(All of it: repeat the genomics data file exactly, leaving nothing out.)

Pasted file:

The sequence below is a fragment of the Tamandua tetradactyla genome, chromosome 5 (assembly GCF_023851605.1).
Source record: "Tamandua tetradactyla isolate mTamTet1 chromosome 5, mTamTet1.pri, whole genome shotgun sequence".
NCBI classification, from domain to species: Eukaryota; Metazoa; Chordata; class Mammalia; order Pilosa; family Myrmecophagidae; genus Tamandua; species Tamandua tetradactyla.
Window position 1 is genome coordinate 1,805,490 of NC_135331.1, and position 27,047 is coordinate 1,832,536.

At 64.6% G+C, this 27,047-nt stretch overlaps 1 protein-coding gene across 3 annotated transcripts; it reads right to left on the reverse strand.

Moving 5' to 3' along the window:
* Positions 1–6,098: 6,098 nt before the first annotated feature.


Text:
The sequence below is a fragment of the Tamandua tetradactyla genome, chromosome 5 (assembly GCF_023851605.1).
Source record: "Tamandua tetradactyla isolate mTamTet1 chromosome 5, mTamTet1.pri, whole genome shotgun sequence".
NCBI classification, from domain to species: Eukaryota; Metazoa; Chordata; class Mammalia; order Pilosa; family Myrmecophagidae; genus Tamandua; species Tamandua tetradactyla.
Window position 1 is genome coordinate 1,805,490 of NC_135331.1, and position 27,047 is coordinate 1,832,536.

At 64.6% G+C, this 27,047-nt stretch overlaps 1 protein-coding gene across 3 annotated transcripts; it reads right to left on the reverse strand.

Moving 5' to 3' along the window:
* Positions 1–6,098: 6,098 nt before the first annotated feature.